The sensitivity and snare response was also incredible. Everything from a hard hitting backbeat to ghost notes came out crystal clear regardless of tuning. Cranking it up brought out very crisp, solid notes. Low-end tuning brought out even fatter sound qualities. Very quiet playing still netted great snare response, again, regardless of the tuning pitch. No matter how hard I hit the drum, I couldn’t get it to choke; performing very well in the big rooms and outside situations. With snares off, the drum has a great sound, full and clean. The lively-ness of the drum without the snares on sounded great with Latin tunes. My personal opinion is that this is a top-notch, all-around “go-to” drum.
Since the overall vibe of Outlaw drums tends to pull on the heart-chains of my American history “Jones,” the notion to try a calf skin head naturally came to mind. I generally keep a few mounted skins in my shop that I receive from CT Pro Percussion for just this purpose. The sound of calf skin on this drum was truly exceptional. Very warm and responsive, the drum took on the tone of a much older sounding instrument while remaining quite sensitive and crisp over-all.
This particular model came with chrome plated hardware including triple-flanged hoops, tube lugs, vent grommet, and a George Way “beer tap” throw off by Gibraltar. Top and bottom feature Evans Level 360 heads along with sixteen-strand Puresound snares. The Outlaw Drum badge is solid brass and made to reflect the U.S. Forestry Service badges in honor of the history and repurposing of this native American wood. The bearing edges are a double 45 degree design.
Each Outlaw drum I played had a uniquely individual sound quality. This is in part to the actual lumber used as well as the combinations of wood, dimensions, heads, and hardware selected. Wood choices include, but are not limited to, White Pine, Maple, Oak, Vintage Cypress and Fur, Sapele, Lyptus, Southern Yellow Pine, and of course…..Heart Pine. There is a full and ever-changing selection of wood and hardware finishes also available for your choosing.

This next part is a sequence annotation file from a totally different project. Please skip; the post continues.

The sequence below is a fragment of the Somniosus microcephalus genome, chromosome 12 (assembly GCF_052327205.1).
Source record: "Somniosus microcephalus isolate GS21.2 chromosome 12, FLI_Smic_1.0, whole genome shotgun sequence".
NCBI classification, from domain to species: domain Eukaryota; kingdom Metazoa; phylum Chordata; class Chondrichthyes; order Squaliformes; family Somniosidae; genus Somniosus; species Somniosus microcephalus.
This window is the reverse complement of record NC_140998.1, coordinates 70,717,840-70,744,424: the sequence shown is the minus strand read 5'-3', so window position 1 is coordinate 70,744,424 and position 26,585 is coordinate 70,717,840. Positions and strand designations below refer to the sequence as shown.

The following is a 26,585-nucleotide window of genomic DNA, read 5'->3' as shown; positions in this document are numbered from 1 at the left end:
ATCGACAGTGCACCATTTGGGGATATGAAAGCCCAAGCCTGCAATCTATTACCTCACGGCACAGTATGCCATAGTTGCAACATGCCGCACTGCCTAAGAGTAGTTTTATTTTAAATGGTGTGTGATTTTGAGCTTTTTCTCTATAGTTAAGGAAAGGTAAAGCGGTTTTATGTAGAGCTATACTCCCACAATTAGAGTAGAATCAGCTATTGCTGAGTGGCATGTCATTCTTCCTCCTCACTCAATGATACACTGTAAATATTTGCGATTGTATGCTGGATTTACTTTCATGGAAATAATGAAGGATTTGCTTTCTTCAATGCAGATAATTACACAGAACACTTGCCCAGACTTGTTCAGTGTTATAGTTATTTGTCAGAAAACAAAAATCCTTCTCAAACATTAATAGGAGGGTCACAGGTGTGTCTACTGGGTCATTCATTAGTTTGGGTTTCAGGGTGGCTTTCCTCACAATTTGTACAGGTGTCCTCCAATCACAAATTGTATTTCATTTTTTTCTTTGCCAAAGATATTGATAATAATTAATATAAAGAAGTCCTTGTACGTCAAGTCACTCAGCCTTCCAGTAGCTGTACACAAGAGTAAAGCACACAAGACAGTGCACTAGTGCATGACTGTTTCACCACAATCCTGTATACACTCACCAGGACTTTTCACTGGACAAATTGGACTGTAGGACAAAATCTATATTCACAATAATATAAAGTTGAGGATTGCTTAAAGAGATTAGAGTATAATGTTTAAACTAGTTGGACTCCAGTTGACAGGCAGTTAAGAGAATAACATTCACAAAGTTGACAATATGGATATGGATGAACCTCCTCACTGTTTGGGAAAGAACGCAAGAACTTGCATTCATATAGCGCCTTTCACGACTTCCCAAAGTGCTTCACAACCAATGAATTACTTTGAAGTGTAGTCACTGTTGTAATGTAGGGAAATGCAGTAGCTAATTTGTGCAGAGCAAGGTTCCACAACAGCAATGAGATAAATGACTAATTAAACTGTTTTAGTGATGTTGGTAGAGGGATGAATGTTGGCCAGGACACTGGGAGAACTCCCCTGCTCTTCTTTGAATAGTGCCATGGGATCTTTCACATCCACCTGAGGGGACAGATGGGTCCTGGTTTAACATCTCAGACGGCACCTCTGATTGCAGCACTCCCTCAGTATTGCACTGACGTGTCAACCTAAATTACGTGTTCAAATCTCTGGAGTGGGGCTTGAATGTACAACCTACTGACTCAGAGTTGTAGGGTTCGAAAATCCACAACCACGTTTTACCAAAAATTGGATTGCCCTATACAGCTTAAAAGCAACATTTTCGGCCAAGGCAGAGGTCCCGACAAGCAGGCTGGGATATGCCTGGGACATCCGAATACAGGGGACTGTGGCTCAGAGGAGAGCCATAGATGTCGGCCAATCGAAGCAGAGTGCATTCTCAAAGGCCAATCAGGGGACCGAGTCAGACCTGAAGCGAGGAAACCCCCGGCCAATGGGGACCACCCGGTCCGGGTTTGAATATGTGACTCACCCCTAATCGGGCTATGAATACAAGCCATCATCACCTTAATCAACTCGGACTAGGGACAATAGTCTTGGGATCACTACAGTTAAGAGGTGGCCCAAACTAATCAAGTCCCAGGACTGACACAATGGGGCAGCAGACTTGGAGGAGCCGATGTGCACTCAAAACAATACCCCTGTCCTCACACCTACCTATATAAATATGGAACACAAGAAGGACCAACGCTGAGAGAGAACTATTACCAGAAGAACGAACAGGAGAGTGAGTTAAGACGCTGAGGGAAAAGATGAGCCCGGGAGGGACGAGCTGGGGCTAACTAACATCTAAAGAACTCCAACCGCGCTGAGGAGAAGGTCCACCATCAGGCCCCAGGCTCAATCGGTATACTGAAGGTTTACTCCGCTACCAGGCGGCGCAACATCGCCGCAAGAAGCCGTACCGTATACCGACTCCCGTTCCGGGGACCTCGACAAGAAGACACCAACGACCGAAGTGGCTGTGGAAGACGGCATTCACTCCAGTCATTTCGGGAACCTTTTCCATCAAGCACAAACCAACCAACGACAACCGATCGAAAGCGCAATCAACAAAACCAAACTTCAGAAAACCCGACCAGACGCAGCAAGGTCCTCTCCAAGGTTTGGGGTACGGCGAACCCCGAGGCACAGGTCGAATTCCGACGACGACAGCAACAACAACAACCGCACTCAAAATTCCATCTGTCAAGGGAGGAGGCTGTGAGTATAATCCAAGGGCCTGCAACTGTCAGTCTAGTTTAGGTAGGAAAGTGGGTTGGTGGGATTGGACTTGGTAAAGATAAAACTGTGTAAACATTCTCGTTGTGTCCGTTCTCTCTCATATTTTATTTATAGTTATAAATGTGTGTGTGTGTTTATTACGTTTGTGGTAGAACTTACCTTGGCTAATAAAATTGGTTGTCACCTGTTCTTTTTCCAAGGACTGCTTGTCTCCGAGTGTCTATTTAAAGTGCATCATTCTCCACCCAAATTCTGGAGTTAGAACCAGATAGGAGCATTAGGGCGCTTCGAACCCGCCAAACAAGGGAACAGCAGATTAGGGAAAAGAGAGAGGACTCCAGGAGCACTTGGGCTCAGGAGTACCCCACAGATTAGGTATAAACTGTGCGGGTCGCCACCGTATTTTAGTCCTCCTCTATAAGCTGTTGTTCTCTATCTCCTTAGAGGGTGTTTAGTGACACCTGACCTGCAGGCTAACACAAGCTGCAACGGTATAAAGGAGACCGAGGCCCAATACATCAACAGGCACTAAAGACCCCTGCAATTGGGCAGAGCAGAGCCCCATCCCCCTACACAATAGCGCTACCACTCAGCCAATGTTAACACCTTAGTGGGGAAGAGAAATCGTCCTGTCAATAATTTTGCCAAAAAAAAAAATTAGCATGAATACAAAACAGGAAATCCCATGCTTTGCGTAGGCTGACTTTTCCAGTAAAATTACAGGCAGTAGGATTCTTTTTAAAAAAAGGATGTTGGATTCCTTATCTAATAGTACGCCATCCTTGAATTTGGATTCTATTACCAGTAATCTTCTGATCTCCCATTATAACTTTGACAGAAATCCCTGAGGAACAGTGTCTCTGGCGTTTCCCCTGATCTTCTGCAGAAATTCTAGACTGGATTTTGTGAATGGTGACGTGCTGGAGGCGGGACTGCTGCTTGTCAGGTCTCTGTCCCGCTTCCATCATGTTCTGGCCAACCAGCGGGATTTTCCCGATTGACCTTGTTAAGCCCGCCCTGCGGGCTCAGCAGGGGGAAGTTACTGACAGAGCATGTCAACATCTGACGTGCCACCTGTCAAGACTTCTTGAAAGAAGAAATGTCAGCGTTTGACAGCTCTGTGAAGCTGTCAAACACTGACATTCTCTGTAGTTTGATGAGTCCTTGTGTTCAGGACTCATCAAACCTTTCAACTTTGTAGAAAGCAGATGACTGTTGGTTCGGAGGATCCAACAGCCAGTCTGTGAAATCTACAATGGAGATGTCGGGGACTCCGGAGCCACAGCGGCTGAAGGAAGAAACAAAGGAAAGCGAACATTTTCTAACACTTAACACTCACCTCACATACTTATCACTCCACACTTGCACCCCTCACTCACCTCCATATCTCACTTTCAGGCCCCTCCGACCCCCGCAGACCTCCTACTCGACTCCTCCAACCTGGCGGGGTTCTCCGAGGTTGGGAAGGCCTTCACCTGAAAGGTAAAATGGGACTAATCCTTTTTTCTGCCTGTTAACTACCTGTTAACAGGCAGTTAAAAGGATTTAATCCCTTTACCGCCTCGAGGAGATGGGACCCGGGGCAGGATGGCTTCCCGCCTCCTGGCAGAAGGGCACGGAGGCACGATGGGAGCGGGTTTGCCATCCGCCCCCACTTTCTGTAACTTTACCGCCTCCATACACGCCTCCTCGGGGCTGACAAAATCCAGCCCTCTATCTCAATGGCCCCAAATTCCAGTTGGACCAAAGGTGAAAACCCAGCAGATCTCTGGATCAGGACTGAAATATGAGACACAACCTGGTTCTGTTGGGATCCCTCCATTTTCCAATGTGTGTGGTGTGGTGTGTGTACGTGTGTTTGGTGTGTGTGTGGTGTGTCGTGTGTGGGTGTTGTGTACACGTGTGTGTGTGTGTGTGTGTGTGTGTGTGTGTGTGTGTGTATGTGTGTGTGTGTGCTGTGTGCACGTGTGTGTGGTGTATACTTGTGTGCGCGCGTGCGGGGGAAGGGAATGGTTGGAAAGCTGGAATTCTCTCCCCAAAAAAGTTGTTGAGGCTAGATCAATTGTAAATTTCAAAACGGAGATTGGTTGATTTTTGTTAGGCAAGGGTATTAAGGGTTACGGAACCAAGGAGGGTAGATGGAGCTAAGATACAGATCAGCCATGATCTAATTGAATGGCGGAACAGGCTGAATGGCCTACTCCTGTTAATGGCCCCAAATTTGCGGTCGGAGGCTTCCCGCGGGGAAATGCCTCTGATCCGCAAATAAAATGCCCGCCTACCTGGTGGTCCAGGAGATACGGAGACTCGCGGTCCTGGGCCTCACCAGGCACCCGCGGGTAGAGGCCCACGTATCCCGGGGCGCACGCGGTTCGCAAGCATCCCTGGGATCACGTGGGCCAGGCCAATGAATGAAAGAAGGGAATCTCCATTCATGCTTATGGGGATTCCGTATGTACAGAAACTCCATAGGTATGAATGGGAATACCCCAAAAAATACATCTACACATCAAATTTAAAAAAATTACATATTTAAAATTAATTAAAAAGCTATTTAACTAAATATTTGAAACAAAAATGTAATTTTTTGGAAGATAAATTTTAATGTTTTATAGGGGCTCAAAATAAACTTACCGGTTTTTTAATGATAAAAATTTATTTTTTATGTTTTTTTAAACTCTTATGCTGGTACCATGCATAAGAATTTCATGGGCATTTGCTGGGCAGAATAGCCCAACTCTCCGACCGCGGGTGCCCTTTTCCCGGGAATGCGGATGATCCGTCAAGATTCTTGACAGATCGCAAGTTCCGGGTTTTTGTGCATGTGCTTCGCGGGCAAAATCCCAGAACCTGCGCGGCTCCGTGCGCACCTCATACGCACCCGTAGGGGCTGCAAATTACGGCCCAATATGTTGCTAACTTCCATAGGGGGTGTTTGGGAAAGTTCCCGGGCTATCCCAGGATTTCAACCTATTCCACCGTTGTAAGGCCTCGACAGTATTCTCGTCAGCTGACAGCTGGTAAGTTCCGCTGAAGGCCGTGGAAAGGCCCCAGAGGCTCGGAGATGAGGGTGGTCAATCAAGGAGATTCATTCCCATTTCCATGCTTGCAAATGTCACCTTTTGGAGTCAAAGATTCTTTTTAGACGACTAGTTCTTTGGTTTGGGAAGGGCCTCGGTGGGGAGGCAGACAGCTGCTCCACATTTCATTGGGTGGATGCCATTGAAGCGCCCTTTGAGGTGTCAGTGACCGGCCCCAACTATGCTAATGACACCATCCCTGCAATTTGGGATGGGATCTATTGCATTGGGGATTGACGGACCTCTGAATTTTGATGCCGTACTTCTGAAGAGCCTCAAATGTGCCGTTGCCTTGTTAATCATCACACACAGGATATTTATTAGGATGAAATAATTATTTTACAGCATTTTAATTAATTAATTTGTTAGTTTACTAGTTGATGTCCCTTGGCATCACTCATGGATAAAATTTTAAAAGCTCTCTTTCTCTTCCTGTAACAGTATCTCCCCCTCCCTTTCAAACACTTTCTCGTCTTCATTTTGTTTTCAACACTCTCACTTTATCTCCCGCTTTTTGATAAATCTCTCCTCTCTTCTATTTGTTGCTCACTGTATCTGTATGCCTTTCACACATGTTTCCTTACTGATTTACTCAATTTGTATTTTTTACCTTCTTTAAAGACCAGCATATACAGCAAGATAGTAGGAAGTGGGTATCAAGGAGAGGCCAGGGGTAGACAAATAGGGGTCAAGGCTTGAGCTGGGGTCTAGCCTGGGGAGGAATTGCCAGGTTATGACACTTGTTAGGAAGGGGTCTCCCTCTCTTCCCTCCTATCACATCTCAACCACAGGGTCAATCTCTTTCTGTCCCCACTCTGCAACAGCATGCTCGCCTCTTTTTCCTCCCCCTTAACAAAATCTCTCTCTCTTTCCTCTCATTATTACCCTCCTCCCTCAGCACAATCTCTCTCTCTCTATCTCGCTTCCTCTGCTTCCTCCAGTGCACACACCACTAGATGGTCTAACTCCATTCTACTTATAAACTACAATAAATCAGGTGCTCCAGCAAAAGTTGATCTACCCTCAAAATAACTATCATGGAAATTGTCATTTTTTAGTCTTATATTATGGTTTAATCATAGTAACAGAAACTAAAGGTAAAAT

Complete stave constructed drum kits are available in a variety of sizes and finishes to match any snare they make. There is also a line of kick drum beaters affectionately known as the “Hammer.” This wooden beater will bring exceptional power and massive thump out of your kick with its incredibly dense wood, each with three angled impact choices.
Michael Outlaw has hit a complete home run as a drum builder, all while managing to bring the history of the wood that has touched countless lives in countless ways back to life in the voice of a drum. From out of the Southland, these drums look good enough to be thought of as fine American furniture. There is even a hand-cut nail still attached in the wood shell from when it was part of a building. Closer inspection of the interior found an old nail hole still present in the old wood. If the history is still with the wood when comes into the shop, there’s good chance it will still be attached when it leaves the Outlaw Drum Shop as a drum. All-in-all….this drum just sounds great!
From Lancaster County, PA…….Thoughts from the shop.